Ensuring corporate and quality assurance

Commissioners should ensure that the services they commission represent value for money and offer the best possible outcomes for patients. Commissioners need to set clear specifications for monitoring and assuring quality and productivity in the service contract.

Commissioners should ensure that they consider both the clinical and economic viability of the service, and any related services, and take into account patients' and carers' views, and those of other stakeholders, when making commissioning decisions.

Commissioning biologic drugs for the treatment of inflammatory disease needs to:

  • be effective and efficient
  • be responsive to the needs of patients and carers
  • provide treatment and care based on best practice, as defined in relevant NICE guidance
  • deliver the required capacity
  • be integrated with other elements of care for people needing biologic drugs, for example physiotherapy or occupational therapy services
  • define agreed criteria for access, local protocols and the care pathway for people needing biologic drugs
  • be patient-centred and provide equitable access, ensuring that patients are treated with dignity and respect, are fully informed about their care and are able to make decisions about their care in partnership with healthcare professionals
  • consider and respond to recommendations arising from any audit, or serious untoward or patient safety incidents
  • demonstrate how it meets requirements under national equalities legislation
  • demonstrate value for money.

Local quality assurance

Any mechanisms for quality assurance at a local level are likely to refer to the following:

  • Service and performance targets, including estimated activity levels and case mix, waiting and referral-to-treatment times (ensuring that patients and carers do not experience unnecessary delays), outcomes measures, complaints procedures.
  • Clinical governance arrangements, including incident reporting and continuation rules.
  • Clinical quality criteria, appropriateness of referral, consenting procedures, clinical protocols.
  • Audit arrangements: commissioners may wish to consider the local or regional identification of a clinical audit lead for biologic drugs. A robust system will assist in monitoring the uptake and delivery of biologic drugs and may highlight issues such as inappropriate prescribing, and enable these to be mitigated and prevented in the future. NICE produces a number of clinical audit tools for biologic drugs, which can be further adapted to meet local circumstances.
  • Recording all patients receiving biologic drugs using the appropriate database or register.
  • Pharmacovigilance to ensure detection and reporting of any adverse side effects of biologic drugs in the short or long term.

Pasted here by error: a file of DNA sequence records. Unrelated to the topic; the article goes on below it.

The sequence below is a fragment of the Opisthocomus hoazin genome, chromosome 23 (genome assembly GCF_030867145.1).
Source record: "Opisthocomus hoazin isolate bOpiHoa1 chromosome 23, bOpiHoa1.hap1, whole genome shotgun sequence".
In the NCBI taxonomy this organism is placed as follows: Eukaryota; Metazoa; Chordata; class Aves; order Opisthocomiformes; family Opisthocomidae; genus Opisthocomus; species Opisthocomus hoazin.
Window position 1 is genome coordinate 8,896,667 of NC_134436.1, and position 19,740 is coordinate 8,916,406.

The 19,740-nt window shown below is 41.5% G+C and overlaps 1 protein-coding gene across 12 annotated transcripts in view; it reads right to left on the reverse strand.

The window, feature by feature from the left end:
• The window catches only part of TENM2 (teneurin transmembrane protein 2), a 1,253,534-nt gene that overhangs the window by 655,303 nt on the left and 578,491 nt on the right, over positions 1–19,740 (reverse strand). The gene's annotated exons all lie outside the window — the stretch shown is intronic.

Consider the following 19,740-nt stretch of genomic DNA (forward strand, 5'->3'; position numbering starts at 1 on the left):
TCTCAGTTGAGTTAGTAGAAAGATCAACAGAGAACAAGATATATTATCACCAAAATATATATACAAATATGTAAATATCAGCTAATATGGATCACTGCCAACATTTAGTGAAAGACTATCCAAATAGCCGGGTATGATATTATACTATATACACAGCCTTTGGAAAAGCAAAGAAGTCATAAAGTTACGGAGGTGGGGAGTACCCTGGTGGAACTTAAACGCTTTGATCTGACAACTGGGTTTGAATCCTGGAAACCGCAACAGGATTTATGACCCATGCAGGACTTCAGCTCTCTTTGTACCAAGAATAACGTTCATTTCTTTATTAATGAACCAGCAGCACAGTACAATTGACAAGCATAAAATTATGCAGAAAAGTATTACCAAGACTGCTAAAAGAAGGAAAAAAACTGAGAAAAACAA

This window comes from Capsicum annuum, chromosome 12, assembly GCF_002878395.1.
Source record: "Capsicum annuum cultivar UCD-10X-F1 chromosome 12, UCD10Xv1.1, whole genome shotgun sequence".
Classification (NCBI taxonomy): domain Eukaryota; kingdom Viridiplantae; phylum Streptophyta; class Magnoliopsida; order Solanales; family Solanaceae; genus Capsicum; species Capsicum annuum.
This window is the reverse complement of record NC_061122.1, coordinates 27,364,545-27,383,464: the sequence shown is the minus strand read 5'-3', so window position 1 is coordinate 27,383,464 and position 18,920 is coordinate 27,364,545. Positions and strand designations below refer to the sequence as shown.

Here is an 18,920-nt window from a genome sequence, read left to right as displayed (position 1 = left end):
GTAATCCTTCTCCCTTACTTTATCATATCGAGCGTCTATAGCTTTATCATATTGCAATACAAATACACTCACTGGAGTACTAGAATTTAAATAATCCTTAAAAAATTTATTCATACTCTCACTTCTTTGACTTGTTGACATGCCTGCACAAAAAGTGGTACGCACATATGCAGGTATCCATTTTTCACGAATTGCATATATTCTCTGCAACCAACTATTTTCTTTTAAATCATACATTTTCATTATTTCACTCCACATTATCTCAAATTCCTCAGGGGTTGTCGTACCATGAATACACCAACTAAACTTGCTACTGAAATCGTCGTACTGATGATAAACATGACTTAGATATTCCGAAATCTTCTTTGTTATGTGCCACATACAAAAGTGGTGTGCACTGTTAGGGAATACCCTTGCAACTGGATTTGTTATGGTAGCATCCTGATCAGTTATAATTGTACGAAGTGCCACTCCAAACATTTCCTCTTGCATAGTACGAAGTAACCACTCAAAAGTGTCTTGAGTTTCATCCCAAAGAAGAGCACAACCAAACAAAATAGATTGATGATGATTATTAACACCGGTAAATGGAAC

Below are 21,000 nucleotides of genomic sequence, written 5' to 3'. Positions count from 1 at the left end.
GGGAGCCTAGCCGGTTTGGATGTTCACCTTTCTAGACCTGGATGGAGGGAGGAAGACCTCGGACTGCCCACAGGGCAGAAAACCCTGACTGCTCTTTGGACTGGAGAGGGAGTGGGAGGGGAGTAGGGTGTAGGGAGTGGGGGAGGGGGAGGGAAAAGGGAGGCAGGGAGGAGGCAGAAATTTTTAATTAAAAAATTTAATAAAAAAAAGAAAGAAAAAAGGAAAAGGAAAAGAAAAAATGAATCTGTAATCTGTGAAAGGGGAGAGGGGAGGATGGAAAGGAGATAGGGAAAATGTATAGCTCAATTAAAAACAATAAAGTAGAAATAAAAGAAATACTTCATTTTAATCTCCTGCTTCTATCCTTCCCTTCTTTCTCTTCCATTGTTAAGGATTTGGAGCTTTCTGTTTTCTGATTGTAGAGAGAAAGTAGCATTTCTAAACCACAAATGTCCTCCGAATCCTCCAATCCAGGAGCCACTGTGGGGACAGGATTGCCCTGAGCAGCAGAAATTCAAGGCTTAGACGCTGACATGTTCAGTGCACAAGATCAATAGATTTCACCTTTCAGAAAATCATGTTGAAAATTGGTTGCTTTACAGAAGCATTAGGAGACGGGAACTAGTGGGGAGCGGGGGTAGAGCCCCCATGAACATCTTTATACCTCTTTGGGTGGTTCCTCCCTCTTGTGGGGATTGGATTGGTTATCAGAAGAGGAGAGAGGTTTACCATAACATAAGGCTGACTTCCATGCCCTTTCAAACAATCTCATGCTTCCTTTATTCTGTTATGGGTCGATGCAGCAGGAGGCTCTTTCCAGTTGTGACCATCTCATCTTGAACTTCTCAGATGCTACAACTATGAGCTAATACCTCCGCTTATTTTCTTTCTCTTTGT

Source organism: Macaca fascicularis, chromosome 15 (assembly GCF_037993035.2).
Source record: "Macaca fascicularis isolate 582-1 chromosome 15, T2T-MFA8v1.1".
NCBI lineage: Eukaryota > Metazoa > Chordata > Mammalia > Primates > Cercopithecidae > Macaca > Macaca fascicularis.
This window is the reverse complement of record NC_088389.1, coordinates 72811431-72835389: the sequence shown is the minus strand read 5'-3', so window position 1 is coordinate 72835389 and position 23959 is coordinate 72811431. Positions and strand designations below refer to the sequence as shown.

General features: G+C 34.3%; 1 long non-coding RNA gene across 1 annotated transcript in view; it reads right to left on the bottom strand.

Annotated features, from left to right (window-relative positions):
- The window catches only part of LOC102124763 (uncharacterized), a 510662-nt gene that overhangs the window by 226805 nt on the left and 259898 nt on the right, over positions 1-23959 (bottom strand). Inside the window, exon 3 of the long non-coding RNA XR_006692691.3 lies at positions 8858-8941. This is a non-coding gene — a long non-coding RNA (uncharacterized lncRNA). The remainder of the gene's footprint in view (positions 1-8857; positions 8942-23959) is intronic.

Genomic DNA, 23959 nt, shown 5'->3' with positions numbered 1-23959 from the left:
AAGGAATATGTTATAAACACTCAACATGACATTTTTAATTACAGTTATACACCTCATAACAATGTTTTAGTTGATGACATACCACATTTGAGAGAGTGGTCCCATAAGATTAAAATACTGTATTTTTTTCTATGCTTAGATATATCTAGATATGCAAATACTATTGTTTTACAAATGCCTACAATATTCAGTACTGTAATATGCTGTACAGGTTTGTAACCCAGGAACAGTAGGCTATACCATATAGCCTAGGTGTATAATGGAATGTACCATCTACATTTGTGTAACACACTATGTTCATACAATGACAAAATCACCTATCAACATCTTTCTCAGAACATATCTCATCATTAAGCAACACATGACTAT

• Health, safety and security: infection prevention, waste management, confidentiality procedures, legislative requirements, risk management.
  • Patient and service user experience using the national patient survey; taking into account perspectives and perception of service provision to help shape services; engagement to inform commissioning decisions; complaints.
  • Patient outcomes using appropriate and validated patient reported outcomes measures (PROMs).
  • Staff competencies: individual and team baseline requirements, monitoring and performance, continuing professional development (CPD) for nurse specialists.
  • Information requirements, including both patient-specific information (NHS number, provision of high-quality information to patients/carers) and service-specific information (referral-to-treatment times, workload trends, number of complaints).
  • The process for reviewing the service with stakeholders, including decisions on changes necessary to improve the service.
  • Achieving targets associated with national equalities legislation.

Further information

General information on quality and corporate assurance can be obtained from the following sources:

  • NHS Alliance online resources. NHS Alliance is the representational organisation of primary care and primary care trusts, and provides them with an opportunity to network and exchange best practice. The alliance supports its members with an open-access helpline, in-house and joint publications and briefings, internal newsletters and a website.
  • The DH commissioning framework provides guidance on the commissioning process in the context of the NHS reform agenda.
  • NHS Institute for Innovation and Improvement support for commissioners, includes Commissioning for Health Improvement products to accelerate the achievement of world class commissioning; The Productive Leader programme to enable leadership teams to reduce waste and variation in personal work processes, and Better care, better value indicators to help inform planning, to inform views on the scale of potential efficiency savings in different aspects of care, and to generate ideas on how to achieve these savings.
  • 10 Steps to your SES: a guide to developing a single equality scheme. This guidance has been developed to assist NHS organisations that have a duty, as public authorities, to comply with the race, disability and gender public sector duties, and in anticipation of new duties in relation to age, religion and belief, and sexual orientation.

Specific information on quality and corporate assurance for commissioning biologic drugs for the treatment of inflammatory disease can be obtained from the following sources:

This page was last updated: 16 October 2012

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Accessibility | Cymraeg | Freedom of information | Vision Impaired | Contact Us | Glossary | Data protection | Copyright | Disclaimer | Terms and conditions

Copyright 2014 National Institute for Health and Care Excellence. All rights reserved.